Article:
“We’re working on behalf of homebuyers and sellers across the country who have been affected by the reduced loan limits,” said Veissi. “Some have tried to portray higher loan limits as benefiting the wealthy, but the fact is that most affected markets are not high-cost areas. More than 100 counties throughout the Midwest and more than 200 counties in the South have seen loan limits decline by more than $64,000.”

As the Nov. 23 deadline for Congress’ Joint Select Committee on Deficit Reduction, or “Super Committee,” approaches, Realtors also stand ready to defend and support the mortgage interest deduction as an important tax benefit of homeownership and an incentive for home sales.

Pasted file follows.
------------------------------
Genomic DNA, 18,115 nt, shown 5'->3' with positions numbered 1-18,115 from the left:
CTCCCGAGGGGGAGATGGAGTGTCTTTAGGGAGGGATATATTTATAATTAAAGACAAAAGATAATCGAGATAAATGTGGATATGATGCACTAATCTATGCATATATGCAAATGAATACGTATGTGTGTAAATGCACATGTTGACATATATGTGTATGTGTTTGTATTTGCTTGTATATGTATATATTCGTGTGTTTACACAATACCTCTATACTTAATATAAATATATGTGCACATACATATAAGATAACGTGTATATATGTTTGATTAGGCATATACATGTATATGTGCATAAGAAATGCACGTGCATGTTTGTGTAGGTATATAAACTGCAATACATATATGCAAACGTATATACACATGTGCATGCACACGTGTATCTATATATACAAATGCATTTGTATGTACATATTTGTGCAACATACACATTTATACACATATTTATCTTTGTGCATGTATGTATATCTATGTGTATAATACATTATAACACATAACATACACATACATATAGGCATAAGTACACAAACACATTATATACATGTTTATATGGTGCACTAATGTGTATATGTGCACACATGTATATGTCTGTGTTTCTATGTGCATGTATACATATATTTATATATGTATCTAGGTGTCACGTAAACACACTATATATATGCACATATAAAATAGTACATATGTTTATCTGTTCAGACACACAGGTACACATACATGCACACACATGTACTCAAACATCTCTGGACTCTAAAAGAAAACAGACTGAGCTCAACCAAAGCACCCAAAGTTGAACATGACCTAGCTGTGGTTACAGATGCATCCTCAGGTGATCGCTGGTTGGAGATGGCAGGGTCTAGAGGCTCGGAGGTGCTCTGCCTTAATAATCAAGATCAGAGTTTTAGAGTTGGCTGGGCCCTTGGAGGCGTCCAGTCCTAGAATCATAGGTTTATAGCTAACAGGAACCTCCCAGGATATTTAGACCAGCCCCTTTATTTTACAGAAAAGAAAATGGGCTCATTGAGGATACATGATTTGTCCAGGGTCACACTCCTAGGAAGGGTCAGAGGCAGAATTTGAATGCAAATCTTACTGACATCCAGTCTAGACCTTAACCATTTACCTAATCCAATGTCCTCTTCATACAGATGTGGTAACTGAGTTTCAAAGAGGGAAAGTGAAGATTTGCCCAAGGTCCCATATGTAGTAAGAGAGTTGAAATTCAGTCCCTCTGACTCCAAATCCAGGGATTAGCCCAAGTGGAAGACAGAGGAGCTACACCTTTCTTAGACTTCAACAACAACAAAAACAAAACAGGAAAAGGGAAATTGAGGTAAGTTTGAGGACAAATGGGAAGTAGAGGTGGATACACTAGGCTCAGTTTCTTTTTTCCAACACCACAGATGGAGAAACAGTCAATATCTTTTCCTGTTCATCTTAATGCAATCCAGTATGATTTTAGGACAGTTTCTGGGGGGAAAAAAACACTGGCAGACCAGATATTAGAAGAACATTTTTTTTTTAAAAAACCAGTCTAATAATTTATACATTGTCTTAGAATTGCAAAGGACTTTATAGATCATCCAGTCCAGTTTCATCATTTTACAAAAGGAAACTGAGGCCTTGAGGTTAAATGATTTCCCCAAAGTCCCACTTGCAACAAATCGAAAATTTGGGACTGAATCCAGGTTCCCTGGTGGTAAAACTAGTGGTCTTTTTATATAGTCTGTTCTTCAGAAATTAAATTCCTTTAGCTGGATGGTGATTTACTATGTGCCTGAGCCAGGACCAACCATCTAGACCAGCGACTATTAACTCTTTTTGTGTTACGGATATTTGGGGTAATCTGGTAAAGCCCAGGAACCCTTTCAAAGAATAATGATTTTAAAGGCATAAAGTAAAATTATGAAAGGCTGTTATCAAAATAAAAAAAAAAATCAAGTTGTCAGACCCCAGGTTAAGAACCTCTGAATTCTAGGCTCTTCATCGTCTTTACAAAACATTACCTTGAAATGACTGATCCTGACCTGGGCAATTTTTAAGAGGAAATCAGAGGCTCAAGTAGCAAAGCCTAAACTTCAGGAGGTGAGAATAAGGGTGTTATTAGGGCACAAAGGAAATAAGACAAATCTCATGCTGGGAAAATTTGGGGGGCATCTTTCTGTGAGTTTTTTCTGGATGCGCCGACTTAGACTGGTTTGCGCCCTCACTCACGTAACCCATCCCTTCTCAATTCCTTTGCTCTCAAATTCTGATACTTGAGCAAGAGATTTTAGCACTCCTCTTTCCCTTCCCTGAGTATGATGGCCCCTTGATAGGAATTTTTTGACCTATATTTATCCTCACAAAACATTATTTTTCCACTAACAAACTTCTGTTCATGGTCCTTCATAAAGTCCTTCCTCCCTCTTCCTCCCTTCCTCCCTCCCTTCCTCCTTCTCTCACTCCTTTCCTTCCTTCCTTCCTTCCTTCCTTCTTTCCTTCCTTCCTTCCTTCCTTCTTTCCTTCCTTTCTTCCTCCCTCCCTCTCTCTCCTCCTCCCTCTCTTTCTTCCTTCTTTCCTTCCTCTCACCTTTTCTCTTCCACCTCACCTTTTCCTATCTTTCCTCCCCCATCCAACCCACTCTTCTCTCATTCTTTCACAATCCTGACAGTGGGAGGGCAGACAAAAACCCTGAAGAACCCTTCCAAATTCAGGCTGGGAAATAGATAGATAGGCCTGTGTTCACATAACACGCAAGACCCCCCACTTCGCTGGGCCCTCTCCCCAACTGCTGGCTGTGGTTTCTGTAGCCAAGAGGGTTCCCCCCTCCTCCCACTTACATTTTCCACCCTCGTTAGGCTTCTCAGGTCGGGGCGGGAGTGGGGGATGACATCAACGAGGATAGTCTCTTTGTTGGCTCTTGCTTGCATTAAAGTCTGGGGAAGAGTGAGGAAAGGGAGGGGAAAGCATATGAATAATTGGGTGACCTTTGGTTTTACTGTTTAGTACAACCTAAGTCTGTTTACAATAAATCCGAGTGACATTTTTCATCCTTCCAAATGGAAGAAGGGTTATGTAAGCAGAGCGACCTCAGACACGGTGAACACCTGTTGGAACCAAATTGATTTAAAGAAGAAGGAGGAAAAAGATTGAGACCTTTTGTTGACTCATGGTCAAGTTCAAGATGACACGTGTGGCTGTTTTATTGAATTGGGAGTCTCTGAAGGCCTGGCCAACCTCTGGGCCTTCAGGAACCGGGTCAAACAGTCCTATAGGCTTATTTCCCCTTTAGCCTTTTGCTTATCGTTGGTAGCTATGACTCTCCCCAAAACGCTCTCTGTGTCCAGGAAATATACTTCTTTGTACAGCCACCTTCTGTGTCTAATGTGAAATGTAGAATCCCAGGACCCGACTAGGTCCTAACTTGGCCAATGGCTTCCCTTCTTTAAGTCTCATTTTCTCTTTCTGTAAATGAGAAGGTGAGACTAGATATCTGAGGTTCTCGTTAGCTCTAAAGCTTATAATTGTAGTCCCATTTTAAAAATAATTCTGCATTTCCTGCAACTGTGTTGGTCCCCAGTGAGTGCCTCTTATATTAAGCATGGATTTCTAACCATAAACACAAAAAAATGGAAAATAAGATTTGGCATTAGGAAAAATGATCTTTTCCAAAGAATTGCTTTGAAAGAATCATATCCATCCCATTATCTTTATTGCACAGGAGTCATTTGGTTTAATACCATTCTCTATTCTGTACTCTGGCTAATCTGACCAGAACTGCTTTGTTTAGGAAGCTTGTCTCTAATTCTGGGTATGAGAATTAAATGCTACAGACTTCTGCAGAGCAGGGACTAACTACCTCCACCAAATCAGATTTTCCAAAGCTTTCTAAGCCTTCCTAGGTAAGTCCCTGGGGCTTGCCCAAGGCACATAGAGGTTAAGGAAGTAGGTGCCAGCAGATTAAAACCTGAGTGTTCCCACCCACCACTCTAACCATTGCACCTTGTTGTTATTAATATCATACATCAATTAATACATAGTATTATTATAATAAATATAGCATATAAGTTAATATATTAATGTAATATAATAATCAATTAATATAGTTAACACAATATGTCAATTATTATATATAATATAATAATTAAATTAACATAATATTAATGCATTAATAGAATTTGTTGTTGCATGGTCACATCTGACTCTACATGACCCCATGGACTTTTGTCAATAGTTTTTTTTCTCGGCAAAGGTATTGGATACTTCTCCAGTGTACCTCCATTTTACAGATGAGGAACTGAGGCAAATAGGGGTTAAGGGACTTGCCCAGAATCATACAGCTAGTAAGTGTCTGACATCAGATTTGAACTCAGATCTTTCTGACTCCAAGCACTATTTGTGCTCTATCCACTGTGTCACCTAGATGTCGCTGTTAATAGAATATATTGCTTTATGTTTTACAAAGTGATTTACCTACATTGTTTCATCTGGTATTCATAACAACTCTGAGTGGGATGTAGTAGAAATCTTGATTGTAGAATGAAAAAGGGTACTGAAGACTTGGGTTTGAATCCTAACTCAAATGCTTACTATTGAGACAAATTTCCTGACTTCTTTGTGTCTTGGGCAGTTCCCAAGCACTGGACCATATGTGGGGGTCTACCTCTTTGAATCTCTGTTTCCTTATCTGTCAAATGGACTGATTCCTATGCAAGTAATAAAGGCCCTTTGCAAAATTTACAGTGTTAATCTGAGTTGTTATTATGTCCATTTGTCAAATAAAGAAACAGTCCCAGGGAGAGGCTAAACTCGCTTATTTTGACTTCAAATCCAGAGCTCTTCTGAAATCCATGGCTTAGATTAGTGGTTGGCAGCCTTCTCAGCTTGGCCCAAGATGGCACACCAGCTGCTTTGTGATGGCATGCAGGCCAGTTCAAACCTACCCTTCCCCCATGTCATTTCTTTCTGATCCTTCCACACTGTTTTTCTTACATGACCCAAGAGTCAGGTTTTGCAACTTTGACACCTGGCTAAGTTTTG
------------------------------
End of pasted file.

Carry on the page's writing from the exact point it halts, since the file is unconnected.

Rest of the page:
“This is another issue that affects hard-working, middle-class Americans,” said Veissi. “Sixty-five percent of families who claim the MID earn less than $100,000 per year.”

Veissi is confident that Realtors will engage and meet the challenges facing the real estate industry during his year as NAR president.

“I believe Realtors are at the heart of the deal – so much so that I’ve made it my theme for the year,” said Veissi. “Homebuyers, sellers and real estate investors rely on Realtors as a primary source for real estate information and guidance. And in today’s climate, Realtors can also be relied upon to fight for, and defend, consumers’ rights and opportunities to buy, sell and own real estate.”

© 2011 Florida Realtors®

Homeowners’ monthly mortgage down about 40%

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Homeowners’ monthly mortgage down about 40%
WASHINGTON – Nov. 14, 2011 – Improving housing affordability mixed with low mortgage rates means that homeowners are paying a lot less for their monthly mortgage payment than they did just a few years ago. In fact, they’re paying nearly 40 percent less on their monthly mortgage payment than homeowners paid in 2006.